I’m sure millions of students sitting in classrooms waiting for the teacher to say something interesting will know exactly what I mean my this concept. In my view, at least (speaking as one who supplemented his Zone of Possible Development with a Zone of Personal Development – the amount of extra learning I obtained by ignoring the teacher and the class and instead reading a book hidden under my desk).” Stephen Downes writes in the post on forum

Stephen’s example of a learner reading a book under a desk in a class instead of listening to the teacher hinted me to ask:

(1) Why was the student not listening to the teacher? 

(2) Was the topic boring?

(3) Was the teacher incapable of teaching?

(4) Was the teaching engaging the students?  Was it geared to the interests of the students?

(5) Was the teaching method appropriate?

There are a lot of  assumptions here, and we can’t conclude whether it’s the “failure of the teacher” or the “failure of the learning environment” or the “failure of the learner” that accounts for the “apparent students’ lack of attention” or “apparent failure of learning” as may be perceived by the teacher.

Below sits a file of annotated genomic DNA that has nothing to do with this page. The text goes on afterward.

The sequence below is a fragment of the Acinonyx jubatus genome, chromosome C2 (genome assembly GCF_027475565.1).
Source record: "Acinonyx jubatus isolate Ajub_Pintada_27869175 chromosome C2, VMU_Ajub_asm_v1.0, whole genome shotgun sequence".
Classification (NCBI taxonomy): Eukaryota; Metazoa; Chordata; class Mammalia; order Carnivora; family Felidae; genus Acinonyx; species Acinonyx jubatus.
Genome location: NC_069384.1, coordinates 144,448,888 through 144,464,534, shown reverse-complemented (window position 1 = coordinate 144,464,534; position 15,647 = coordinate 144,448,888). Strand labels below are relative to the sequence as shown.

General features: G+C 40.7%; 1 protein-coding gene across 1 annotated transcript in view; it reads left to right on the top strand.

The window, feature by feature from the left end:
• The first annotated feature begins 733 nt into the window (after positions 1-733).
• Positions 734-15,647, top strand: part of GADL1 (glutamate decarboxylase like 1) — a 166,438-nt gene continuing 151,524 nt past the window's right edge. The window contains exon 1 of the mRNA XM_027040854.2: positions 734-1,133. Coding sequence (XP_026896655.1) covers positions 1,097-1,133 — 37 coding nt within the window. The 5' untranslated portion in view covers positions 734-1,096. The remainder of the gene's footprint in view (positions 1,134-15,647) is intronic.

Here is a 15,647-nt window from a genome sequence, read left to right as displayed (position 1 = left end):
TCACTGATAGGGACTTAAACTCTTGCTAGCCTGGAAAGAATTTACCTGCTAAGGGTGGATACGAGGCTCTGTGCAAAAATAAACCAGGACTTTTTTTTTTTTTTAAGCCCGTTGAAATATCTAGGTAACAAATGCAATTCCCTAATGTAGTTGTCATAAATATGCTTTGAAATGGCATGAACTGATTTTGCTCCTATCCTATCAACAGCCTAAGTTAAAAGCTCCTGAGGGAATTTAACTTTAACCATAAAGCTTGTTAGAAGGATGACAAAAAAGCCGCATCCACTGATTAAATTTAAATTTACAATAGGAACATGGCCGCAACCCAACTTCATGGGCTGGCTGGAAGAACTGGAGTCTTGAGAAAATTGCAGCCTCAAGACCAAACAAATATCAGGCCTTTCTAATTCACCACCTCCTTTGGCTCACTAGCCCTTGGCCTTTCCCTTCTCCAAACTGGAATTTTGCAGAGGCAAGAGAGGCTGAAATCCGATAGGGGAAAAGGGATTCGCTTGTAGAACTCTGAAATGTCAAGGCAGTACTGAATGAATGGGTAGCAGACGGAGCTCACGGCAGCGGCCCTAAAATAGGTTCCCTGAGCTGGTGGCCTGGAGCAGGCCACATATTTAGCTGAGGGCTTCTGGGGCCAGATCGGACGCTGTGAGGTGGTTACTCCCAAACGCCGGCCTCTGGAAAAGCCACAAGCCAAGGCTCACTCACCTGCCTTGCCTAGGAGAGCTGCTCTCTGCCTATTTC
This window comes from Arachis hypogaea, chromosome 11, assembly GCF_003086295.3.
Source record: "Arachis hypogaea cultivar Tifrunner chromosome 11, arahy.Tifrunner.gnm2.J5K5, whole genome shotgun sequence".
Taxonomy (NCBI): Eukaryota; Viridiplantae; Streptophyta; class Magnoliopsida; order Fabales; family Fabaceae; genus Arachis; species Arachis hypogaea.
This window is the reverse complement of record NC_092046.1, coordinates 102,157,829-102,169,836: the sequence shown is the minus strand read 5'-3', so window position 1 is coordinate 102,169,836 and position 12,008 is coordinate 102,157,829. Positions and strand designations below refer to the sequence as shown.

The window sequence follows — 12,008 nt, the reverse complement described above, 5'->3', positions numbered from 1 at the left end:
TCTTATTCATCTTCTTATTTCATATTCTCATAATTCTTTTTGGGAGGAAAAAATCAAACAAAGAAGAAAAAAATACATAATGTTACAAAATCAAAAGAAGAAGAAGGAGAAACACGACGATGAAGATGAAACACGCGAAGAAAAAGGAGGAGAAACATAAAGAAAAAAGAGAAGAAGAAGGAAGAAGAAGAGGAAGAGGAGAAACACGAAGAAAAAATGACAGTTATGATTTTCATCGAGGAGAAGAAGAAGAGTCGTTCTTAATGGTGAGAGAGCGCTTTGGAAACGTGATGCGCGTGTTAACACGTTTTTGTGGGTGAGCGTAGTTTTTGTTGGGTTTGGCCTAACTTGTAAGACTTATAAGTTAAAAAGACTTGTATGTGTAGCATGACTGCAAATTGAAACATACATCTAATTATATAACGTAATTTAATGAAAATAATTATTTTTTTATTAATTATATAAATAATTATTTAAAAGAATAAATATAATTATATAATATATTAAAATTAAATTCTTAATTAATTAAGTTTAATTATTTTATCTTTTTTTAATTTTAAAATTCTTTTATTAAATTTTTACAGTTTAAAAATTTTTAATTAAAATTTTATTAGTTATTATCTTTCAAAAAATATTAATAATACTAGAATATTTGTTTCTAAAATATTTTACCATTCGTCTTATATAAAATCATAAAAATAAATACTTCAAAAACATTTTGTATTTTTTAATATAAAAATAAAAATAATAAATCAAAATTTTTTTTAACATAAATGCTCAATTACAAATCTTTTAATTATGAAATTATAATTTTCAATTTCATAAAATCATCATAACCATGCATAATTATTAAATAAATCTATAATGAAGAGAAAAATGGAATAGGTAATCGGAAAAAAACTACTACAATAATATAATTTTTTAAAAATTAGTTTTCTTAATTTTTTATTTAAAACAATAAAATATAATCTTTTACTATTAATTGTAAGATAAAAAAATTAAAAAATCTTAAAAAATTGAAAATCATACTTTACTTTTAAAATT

At the end, if the students have learnt something or have learnt something so much better through self study (of the book) rather than listening to the teacher, then we need to understand what might be behind the problem here. 

This is analogous to the situation when learners are using Personal Learning Environment (PLE) or Personal Learning Network (PLN) instead of attending to the formal Learning Management System (LMS) or the formal class lecture in their “formal” learning.

So, everyone can learn.  In a “classroom” situation, we need to distinguish learners based on their degree of development and maturity. 

For young kids, the traditional classroom is the safe haven for learning, and so all stakeholders (the principal, the parents, the education authority, and the community) would be expecting such formal “classroom” to be conducive to “learning”.  Formal education needs to ensure that learning be geared to the learners’ and societal needs, and that teaching and learning is conducted in a safe environment, as that would be the expectation of both the educators, learners and the stakeholders.  We may argue that the learners may be too young to decide on what, how to learn, and so the teacher would need to guide the learners in the learning process.  However, once the learners have mastered the “basic” skills of learning, it is imperative to provide opportunities for such learners to be exposed to a broader learning community or ecology, so they would be better prepared for the new challenges when they advance to senior years of studies or when they join work in society.

For adult learners, the situation is totally different.